With Bezos reasonably having another 20 years in his career, it's "Katie, bar the door!" ;-)

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Herb Sorensen, Ph.D., Scientific Advisor Kantar Retail; Adjunct Ehrenberg-Bass, Shopper Scientist LLC

Amazon is having a similar impact on retailing as Walmart did when they entered the scene decades ago. They are committed, aggressive, and execute brilliantly. As a friend says, they are eating the retail world. This particular category also offers something they are not used to -- high margins and instant profitability. The only puzzling thing is why it took so long to get here. The only negatives are that, first, truly high-end fashion is, by definition, distributed on a very limited basis. Gant is hardly high-end fashion. Secondly, fashion is still a tactile business.

Amazon will no doubt do to broad-based apparel what it has done to other categories -- take a giant bite out of the overall market. As in other categories, the only way to compete with this is to have great products that are not distributed broadly.

Bill Emerson, President, Emerson Advisors

If anyone can make it selling apparel online, it will be Amazon. That said, selling apparel online and not having it returned, is the illusive Holy Grail.

No apparel buying decision is made until an item is tried on by the customer in the fitting room of an apparel store or in the comfort of the customer's home. The brick and mortar retailer has a better chance of making the sale stick because they can get the customer into the fitting room and get them into the clothes on the spot. If the items meet the customer's buying criteria, they have a better than 70% chance of making a sale, and only about a 10% chance of having it returned.

The online retailer is handicapped by fantasy versus reality; "it looked great on the size 2 model in the picture, but it didn't look great on size 12 me"! Online fitting systems are trying to make a dent in the 50% return rate problem, with little success.

The brick and mortar apparel retailer will win this one if they embrace their fitting rooms and provide the experience and service that their customers want. The fit and feel of clothing is the deciding factor in the apparel retail purchase and you just can't fake it.

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Marge Laney, President, Alert Technologies, Inc.

High end fashion, call it "Best", takes a bit more of the "try it on / feel of the fabric". Success in this area will be dependent upon how Amazon handles returns. If they have learned lessons from Zappo's, they could peel off some market share.

In the "Good" and "Better" categories, Amazon is a force that will capture a share of wallet from consumers.

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Roger Saunders, Global Managing Director, Prosper Business Development

High end fashion is a tough one, and with the liberal return policy from Amazon, the wear it once with the tag on it crowd will send back plenty of stuff, just knowing they'll get their money back. It may be a small minority, but who pays for that??
Also I think Amazon will do well with fancy shoes and accessories, as these items can be used in a variety of ways, with less chance of returns. Amazon is a huge nightmare for the small business and department store folks, and I cannot underestimate their desire to be successful in this new venture.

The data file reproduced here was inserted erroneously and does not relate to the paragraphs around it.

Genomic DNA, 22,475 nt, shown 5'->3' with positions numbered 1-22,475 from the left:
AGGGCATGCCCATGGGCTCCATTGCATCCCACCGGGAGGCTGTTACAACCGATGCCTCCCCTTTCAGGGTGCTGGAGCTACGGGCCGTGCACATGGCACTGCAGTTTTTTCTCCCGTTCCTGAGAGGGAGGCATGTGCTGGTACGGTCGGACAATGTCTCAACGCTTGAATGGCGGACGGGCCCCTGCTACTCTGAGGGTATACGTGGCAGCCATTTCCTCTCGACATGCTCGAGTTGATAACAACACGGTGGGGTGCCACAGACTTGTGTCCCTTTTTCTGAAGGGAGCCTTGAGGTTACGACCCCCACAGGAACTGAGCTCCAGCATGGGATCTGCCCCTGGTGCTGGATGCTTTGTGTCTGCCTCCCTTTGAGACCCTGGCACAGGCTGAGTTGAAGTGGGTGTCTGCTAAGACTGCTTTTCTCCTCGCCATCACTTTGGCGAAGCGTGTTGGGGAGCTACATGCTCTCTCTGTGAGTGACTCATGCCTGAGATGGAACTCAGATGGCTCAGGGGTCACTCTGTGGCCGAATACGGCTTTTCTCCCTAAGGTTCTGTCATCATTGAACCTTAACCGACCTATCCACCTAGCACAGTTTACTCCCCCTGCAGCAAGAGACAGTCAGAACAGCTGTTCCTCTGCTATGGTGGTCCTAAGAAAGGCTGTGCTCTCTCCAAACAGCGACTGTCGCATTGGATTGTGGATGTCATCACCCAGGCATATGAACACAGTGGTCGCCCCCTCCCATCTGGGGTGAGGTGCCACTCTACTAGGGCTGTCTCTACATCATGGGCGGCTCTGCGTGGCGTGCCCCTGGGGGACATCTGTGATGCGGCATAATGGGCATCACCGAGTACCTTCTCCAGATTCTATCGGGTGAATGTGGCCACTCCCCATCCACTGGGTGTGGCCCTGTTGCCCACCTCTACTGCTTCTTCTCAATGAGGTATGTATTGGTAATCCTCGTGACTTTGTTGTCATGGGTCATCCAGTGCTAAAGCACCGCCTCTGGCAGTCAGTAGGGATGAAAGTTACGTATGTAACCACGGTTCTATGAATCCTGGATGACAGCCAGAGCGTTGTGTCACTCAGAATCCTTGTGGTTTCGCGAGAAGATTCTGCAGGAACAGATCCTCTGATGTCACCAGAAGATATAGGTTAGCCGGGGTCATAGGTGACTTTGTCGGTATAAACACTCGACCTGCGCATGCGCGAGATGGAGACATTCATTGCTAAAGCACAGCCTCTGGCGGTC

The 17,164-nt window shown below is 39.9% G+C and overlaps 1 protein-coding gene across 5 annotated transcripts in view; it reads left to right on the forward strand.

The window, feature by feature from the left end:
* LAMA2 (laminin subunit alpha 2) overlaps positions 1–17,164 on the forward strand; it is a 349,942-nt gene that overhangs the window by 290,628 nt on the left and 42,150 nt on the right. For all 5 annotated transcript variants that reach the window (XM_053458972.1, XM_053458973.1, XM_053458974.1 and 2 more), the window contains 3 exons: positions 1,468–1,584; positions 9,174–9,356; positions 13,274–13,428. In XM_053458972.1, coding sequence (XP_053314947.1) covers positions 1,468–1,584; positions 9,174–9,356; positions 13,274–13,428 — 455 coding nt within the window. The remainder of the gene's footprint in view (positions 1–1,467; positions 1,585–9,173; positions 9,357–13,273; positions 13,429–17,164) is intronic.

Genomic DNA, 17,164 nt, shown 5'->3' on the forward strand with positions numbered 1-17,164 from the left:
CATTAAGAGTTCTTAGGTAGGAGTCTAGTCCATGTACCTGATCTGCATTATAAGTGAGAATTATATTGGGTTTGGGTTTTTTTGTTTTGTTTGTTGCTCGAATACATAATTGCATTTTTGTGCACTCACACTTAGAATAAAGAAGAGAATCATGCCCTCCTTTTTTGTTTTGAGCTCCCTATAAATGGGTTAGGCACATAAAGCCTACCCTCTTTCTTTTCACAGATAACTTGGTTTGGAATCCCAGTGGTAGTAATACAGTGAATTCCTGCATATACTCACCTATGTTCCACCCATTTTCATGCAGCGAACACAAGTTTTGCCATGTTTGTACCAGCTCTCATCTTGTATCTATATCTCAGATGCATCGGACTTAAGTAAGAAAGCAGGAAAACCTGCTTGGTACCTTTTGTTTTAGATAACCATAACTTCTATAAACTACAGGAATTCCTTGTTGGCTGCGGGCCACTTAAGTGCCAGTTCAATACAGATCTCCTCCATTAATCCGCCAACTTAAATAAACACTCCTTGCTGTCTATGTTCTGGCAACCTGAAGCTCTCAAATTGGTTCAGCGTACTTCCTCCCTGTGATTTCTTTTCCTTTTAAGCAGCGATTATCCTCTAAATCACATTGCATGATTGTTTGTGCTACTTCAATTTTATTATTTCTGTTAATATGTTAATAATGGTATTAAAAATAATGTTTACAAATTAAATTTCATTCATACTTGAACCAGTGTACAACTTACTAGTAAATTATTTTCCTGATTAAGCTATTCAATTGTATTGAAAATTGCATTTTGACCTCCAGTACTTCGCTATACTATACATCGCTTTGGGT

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Tony Orlando, Owner, Tony O's Supermarket & Catering

Amazon will likely come to dominate the e-commerce side of the high fashion category. However, brick-and-mortar retailers have several advantages. Buyers of this type of clothing expect a perfect fit and are more inclined to want to try them on. In addition, high-end stores are often destinations in themselves, offer intensely personalized service and attention, and offer a cachet as a place to "see and be seen." E-commerce has a place, but not as much as it does in many other categories.

Dan Berthiaume, Editor, Independent consultant

I don't think Amazon will become the next Saks Fifth Avenue. There is no glamour in their shopping experience. However, they may find their place in the fashion pantheon, because they can offer selection, convenience and price. As yet, there is no substitute for the fitting room and a good saleswoman.

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Liz Crawford, SVP, Strategy & Insights, Head of ShopLab, Match Drive

I think they can be effective since their brand image is one of good value with a huge base of shoppers addicted to their "easy to buy" approach to customer interaction, which crosses segments. As long as they deliver the selling proposition for designers, and shoppers trust the amazon merchandising selections and customer service, it will work for Amazon. Fashion brick and mortar retailers will respond like any retail segment targeted by Amazon, adapt or perish.

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Kenneth Leung, Retail and Customer Experience Expert, Independent

I think we have a terminological issue here: a number of respondents have analogized to Nordstrom, Zappos, even Walmart, while I've been thinking of Prada, Rolex, Jimmie Choo ... in short, the bizarre world of haute couture where logic has little sway, and the goal (to some) seems to be to spend as MUCH money as possible; I don't see Amazon becoming a star in this particular firmament.


It depends on the designers. They control to whom and what they sell. They do value current customers, but also love money. I would expect the second level designers to move to Amazon more readily than the old houses. I don't think the designers having to worry as much about returns as Amazon. What is Amazon going to do the day after prom when all the sweaty, wrinkled gowns come flowing back in via FedEx because they didn't fit right? Good luck with that!

Ed Dennis, Sales, Dennis Enterprises